For Years, Vermonters Work Quietly To Focus Attention On Joseph Kony
03/13/12 7:34AM By Jane Lindholm
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(Host) The viral video sweeping the Internet right now isn't about cute cats or an unlikely British singing star, it's about a Ugandan guerrilla leader named Joseph Kony, who abducts African children and forces them to serve in his Lord's Resistance Army.
As VPR's Jane Lindholm reports, some Vermonters have been working behind the scenes for years to try to focus attention on this story.
(Video) "In order for Kony to be arrested this year, the Ugandan military has to find him."
(Lindholm) This is the video lighting up social-not to mention traditional-media.
(Video) "But in order for the American advisers to be there, the US Government has to deploy them. They've done that. But if the government doesn't believe the people care about arresting Kony, the mission will be canceled. In order for people to care, they have to know. And they will only know if Kony's name is everywhere."
(Lindholm) The advocacy group Invisible Children is well on its way towards the goal of making Kony a household name with this video, which reportedly has some 90 million hits already.
(video) "We are targeting 20 culture makers and 12 policy makers to use their power for good."
(Lindholm) One of those targeted lawmakers is Vermont Senator Patrick Leahy. Leahy says in the last week his office has received hundreds of tweets, emails, and letters on the issue.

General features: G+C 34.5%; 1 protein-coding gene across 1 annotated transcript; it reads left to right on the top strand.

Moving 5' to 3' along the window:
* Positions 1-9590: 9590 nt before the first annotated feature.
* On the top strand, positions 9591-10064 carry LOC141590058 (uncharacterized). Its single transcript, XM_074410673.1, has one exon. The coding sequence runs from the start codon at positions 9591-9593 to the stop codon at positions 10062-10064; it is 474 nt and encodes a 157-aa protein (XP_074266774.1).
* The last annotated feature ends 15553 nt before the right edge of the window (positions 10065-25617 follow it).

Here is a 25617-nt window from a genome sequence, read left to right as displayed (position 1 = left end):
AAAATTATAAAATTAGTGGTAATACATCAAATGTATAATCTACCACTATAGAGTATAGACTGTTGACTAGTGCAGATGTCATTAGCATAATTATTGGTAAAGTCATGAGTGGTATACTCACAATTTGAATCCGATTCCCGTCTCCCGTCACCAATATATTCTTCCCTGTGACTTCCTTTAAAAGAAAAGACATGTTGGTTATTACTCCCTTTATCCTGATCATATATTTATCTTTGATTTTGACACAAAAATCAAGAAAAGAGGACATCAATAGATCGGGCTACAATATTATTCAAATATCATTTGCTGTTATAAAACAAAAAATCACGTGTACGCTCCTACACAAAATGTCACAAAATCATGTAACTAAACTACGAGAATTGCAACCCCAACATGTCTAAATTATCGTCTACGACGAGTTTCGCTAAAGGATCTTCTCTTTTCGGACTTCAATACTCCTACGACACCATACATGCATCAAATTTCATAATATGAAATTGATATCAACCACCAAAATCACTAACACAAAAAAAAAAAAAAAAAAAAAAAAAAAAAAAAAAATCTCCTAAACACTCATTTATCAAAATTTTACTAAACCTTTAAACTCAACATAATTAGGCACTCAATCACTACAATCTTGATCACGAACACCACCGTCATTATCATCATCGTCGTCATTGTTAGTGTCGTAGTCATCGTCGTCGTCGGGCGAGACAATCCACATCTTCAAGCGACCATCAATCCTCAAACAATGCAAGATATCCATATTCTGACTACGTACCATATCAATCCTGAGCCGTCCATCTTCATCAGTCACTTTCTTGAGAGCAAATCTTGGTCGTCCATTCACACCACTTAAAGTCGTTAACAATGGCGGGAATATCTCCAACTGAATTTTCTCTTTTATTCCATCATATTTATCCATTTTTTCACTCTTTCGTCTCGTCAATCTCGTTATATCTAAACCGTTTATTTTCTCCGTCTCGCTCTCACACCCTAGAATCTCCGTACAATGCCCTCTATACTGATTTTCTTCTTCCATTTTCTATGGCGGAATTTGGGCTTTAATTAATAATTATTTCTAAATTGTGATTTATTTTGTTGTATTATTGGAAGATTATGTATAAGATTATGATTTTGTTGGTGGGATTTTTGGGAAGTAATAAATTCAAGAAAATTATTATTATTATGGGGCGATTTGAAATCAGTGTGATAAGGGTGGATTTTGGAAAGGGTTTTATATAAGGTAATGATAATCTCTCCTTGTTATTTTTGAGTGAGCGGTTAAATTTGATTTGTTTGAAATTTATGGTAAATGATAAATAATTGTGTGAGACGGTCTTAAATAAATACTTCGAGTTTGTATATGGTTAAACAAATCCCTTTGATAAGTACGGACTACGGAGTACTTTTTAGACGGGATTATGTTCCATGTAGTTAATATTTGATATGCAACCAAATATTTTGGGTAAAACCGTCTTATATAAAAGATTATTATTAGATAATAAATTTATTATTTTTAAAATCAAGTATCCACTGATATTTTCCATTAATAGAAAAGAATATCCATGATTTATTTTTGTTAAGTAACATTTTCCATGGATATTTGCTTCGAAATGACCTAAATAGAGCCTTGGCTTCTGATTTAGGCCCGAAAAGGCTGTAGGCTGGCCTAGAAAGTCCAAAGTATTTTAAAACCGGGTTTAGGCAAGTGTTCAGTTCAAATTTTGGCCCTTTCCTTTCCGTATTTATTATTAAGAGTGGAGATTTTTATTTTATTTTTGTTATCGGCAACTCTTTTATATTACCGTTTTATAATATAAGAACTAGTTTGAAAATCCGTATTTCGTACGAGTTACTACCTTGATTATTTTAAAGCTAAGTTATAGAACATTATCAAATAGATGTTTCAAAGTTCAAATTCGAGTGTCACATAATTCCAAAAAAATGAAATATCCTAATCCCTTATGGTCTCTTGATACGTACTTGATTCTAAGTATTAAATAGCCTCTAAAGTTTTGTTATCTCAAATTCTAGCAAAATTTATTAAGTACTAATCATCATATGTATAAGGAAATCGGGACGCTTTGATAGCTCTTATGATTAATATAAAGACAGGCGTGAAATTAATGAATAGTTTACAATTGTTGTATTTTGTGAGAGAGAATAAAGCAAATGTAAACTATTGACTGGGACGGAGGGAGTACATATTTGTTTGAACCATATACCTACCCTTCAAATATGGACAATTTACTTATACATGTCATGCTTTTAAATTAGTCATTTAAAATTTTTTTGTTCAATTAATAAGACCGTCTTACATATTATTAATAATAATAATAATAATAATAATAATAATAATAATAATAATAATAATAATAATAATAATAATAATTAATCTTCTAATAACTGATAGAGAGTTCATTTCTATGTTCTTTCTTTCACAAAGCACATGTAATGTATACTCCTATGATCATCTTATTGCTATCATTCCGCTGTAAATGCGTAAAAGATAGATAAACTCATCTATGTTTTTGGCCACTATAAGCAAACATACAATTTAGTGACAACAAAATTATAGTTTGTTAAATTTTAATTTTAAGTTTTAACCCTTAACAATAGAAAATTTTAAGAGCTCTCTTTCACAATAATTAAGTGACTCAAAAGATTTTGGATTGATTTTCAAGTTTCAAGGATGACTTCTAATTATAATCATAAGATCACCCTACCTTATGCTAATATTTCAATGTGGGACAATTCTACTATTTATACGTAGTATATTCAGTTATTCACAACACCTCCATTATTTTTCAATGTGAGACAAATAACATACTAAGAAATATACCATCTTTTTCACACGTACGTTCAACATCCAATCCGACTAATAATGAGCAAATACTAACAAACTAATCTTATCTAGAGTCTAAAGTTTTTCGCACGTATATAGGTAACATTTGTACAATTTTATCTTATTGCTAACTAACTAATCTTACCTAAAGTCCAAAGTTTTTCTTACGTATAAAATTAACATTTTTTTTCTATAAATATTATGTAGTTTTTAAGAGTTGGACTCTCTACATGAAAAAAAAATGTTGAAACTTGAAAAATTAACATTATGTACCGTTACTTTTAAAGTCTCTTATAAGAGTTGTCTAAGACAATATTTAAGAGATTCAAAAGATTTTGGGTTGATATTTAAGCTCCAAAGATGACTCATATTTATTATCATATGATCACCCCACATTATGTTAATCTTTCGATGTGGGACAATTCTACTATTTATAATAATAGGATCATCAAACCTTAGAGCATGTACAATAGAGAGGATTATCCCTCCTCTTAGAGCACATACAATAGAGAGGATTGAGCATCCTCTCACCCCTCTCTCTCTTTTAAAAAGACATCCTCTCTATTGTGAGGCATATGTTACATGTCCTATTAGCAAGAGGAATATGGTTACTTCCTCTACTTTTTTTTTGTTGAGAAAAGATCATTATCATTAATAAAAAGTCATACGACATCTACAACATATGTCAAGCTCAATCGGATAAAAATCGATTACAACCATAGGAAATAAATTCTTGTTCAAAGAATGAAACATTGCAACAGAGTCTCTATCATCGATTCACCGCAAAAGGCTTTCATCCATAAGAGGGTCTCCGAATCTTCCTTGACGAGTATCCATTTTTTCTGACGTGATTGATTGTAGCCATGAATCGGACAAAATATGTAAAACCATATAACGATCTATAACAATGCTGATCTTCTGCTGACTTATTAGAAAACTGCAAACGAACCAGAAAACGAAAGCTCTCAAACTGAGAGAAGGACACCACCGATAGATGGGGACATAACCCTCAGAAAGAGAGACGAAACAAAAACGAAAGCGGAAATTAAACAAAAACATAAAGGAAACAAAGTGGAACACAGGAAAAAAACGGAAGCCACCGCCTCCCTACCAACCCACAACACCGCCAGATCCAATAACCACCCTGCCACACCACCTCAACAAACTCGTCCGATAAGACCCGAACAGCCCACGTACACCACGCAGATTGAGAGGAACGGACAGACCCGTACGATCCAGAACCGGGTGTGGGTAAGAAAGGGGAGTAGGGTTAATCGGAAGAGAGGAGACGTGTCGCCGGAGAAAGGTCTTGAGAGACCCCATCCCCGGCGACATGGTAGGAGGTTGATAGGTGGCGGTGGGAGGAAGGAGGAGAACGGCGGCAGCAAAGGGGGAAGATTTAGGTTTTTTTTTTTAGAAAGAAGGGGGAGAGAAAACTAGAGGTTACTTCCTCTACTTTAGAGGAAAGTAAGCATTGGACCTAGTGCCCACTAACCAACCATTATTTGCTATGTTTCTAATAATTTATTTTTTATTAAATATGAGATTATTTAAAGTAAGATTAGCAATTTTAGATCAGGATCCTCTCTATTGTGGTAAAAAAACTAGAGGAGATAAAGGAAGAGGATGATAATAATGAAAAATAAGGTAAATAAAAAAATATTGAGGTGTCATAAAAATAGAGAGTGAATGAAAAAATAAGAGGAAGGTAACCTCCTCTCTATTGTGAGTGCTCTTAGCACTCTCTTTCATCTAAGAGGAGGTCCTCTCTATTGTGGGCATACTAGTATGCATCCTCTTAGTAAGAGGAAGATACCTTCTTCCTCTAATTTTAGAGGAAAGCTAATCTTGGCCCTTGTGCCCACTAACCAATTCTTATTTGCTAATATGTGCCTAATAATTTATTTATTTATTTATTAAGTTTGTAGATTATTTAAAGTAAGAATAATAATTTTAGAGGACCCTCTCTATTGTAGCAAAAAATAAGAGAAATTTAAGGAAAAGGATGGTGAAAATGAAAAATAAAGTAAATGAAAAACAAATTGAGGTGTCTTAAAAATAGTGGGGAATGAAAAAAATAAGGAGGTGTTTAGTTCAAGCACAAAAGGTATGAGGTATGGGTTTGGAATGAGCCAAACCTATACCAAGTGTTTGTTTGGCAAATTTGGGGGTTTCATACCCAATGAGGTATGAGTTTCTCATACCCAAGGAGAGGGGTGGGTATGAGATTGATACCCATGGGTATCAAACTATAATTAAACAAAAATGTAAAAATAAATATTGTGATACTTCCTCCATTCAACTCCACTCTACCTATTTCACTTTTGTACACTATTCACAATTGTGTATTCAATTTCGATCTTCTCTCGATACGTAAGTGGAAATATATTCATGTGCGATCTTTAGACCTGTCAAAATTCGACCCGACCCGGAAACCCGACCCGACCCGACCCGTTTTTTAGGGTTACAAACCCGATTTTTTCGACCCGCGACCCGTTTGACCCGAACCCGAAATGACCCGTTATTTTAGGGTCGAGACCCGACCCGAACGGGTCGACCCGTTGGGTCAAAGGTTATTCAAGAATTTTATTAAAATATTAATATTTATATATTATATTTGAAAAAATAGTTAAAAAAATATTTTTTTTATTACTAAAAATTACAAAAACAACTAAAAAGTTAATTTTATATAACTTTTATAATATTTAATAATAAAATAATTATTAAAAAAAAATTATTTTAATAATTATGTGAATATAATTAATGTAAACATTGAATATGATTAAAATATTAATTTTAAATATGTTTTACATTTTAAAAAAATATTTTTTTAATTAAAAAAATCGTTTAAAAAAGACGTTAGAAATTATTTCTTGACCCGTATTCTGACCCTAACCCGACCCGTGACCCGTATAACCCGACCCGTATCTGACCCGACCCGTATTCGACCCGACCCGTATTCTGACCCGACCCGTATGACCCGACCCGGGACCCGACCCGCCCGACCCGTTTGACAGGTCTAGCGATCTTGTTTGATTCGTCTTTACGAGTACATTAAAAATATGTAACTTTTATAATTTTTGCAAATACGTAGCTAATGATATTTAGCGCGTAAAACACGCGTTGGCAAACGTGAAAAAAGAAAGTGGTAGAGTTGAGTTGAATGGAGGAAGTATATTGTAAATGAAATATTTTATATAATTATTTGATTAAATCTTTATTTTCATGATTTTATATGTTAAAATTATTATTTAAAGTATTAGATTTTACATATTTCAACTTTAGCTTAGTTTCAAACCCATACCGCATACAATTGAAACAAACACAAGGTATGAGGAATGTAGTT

(Leahy) "I think I've had probably more in the last week or so than I've had in the 12 years I've been working on this."
(Lindholm) Leahy chairs the State Department and Foreign Operations Subcommittee of the Appropriations Committee. So he has some control over the purse strings when it comes to US funds that are doled out to foreign countries. Leahy spoke Monday at an event at Champlain College in Burlington about his efforts to help aid the capture of the guerilla leader Joseph Kony, whose whereabouts are currently unknown.
(Leahy) "The numbers in some ways seem sterile, but put faces on these numbers. Thousands of people uprooted from their homes. Children have been kidnapped, even forced to kill and mutilate members of their own family. It is some of the most horrible things imaginable."
(Lindholm) Twelve years ago, Senator Leahy started supporting efforts to provide aid to the Lord's Resistance Army victims through the Leahy War Victims Fund.
(Leahy) "But the real breakthrough was in 2010. We were able to pass the LRA Disarmament and Northern Uganda Recovery Act."
(Lindholm) Last year, up to $10 million was appropriated to begin implementing the law, and President Obama deployed 100 US military advisers to South Sudan, the Central African Republic, and The Democratic Republic of Congo to find and apprehend Joseph Kony and disarm the Lord's Resistance Army.
Leahy's not the only Vermonter who has been working for years on this issue. At Champlain College, Vermonters Sadie Stone and Angie Cummings founded a chapter of Invisible Children, the group behind the viral video, and advocated for the Senator to speak there this week. Cummings says this is a Vermont issue.
(Cummings) "Where we live shouldn't determine whether we live. So this concerns me not because of where I live, but because I'm a person and had I been born in northern Uganda 26 years ago instead of here, my life would be drastically different. That's why this matters."
(Lindholm) For VPR News, I'm Jane Lindholm.